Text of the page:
A foul smell and safety concerns can leave many residents turning their nose at the idea of a wastewater treatment plant in their neighbourhood.
But researchers from UBC's Okanagan campus have developed a new way of making wastewater treatment dramatically safer and better smelling by using common and inexpensive chemicals.
Cigdem Eskicioglu, an associate professor with UBC Okanagan's School of Engineering, says many wastewater treatment facilities use anaerobic digestion - microorganisms fermenting organic waste - as an effective way to recover energy and nutrients from wastewater residual sludge. However, the process also produces toxic, corrosive and extremely odourous sulfuric gases, like hydrogen sulfide, which prevented many communities from adopting the technology.
"There are strong arguments for wastewater treatment facilities to use anaerobic digestion, but the equipment required to control odour and to make the biogas safe have been an expensive barrier," says Eskicioglu, co-author on the study. "We've discovered a formula that seems to solve that problem."
Eskicioglu, postdoctoral research fellow Deniz Akgul, and PhD student Timothy Abbott tested novel combinations and doses of common commercial chemicals, called metal salts, during the fermentation process to see if the offensive smells could be controlled. The results were dramatic.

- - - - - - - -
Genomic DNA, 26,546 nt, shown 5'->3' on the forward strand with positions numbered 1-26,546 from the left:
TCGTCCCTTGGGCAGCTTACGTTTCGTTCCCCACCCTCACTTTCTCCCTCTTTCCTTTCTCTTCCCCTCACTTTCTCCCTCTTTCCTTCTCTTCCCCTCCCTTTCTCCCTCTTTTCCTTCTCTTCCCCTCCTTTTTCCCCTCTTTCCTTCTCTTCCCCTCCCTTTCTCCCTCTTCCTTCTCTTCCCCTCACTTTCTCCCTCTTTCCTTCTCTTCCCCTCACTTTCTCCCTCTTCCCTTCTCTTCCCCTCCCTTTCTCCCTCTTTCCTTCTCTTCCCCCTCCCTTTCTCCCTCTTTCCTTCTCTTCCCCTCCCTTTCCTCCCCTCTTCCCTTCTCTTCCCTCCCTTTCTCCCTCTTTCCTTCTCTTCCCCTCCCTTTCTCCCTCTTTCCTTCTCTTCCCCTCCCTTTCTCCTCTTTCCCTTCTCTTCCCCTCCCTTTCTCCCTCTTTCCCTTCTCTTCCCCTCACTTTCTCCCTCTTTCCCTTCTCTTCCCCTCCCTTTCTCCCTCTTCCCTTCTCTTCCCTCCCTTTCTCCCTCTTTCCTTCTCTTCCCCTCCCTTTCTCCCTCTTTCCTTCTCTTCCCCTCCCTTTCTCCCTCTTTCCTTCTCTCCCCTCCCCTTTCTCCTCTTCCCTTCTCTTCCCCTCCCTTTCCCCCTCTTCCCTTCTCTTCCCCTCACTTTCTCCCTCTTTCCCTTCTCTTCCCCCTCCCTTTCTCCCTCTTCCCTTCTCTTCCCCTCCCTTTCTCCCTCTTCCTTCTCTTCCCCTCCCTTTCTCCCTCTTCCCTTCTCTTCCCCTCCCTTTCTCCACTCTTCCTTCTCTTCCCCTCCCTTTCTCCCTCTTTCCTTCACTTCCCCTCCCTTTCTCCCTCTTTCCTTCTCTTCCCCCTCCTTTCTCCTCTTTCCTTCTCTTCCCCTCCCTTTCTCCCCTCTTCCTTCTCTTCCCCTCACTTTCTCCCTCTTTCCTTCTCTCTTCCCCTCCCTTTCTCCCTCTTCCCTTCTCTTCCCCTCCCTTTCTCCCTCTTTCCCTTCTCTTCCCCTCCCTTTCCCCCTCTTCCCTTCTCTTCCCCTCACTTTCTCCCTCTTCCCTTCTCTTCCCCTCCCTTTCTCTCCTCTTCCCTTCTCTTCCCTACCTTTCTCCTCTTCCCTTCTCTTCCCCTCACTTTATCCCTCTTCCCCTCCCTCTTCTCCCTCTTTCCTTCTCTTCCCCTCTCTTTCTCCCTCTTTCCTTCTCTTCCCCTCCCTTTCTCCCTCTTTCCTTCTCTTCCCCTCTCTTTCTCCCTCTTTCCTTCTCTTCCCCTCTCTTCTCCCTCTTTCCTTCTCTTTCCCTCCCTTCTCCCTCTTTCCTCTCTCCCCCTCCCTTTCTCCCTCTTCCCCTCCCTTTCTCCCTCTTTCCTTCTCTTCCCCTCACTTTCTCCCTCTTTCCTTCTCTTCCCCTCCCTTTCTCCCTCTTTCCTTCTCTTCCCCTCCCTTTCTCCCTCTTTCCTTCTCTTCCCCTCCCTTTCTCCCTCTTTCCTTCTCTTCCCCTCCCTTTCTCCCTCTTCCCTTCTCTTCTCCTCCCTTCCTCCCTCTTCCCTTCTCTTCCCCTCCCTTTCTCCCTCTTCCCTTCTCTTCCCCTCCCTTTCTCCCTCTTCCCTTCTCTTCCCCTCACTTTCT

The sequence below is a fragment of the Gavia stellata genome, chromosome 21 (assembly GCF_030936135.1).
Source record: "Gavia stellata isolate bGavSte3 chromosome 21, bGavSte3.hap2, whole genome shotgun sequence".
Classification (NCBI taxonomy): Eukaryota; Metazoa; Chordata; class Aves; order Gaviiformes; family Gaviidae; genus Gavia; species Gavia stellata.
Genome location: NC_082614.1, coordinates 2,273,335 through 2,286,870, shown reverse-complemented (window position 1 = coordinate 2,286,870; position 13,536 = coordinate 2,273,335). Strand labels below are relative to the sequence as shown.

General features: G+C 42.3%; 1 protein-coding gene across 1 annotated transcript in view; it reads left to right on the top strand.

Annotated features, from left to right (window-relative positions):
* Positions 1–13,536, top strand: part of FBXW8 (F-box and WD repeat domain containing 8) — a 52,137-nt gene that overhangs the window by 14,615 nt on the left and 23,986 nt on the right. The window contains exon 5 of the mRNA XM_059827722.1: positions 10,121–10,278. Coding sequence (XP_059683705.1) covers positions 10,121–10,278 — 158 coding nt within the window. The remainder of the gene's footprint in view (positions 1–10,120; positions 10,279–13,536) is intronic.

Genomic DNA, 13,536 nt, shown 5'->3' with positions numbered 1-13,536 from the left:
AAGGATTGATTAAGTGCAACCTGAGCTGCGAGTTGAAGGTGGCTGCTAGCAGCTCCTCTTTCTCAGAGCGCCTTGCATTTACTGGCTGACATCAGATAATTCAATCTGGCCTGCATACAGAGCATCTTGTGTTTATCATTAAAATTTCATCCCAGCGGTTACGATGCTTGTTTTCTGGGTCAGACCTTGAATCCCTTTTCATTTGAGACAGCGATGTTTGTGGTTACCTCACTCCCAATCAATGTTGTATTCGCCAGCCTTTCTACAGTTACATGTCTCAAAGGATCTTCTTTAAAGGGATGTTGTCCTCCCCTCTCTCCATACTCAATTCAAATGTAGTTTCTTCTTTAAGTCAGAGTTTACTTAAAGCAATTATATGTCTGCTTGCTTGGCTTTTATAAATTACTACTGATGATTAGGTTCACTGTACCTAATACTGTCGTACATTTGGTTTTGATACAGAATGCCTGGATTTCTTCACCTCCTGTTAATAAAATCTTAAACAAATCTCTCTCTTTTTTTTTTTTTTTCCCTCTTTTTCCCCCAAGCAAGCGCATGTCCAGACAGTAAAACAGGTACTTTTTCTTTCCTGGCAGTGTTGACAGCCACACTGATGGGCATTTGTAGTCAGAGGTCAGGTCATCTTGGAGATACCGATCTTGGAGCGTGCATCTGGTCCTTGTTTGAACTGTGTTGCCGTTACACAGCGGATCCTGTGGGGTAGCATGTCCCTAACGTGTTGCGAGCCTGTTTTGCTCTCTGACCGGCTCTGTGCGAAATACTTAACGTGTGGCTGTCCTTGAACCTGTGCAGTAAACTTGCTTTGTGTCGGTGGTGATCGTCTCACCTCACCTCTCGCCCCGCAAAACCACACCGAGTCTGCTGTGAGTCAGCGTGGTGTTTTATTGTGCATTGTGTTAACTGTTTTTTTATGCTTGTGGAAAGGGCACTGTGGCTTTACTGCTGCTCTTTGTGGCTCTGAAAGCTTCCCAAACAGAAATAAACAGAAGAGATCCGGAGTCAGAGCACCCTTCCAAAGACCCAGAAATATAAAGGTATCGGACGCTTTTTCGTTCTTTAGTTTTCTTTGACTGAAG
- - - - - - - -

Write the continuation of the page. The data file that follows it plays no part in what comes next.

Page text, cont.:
"Not only were we able to reduce the production of sulfuric gases by 93 per cent, to the point that they became nearly imperceptible, but we unexpectedly discovered that pathogenic fecal coliforms in the digested sludge were reduced by 83 per cent," says Abbott. "Digestion performance and biogas production remained completely intact and the leftover material was much safer for eventual use in applications such as agricultural fertilizers."
The researchers also discovered that adding metal salts significantly improved their ability to remove water from the digested sludge, which is a necessary step for final disposal.
While metal salts have long been used in wastewater treatment to control smell, it's their unique doses and point of addition during the fermentation process that seems to be particularly effective in controlling odour and pathogens, according to Abbott. He also points out that the cost of adopting their technique is minimal.
"We estimate that a medium-sized treatment facility, like the one in Kelowna, would need to spend only $10,000 annually on chemicals," he explains. "With such a low-cost and effective means of controlling sulfuric gases and pathogens, wastewater managers could realize all the benefits of anaerobic digestion without the considerable costs of installing and maintaining traditional biogas sulfur scrubbing equipment."
"This could be a real game changer."
The study was published in Science of The Total Environment with financial support from the Natural Science and Engineering Council of Canada (NSERC) and from the Scientific and Technological Research Council of Turkey (TUBITAK).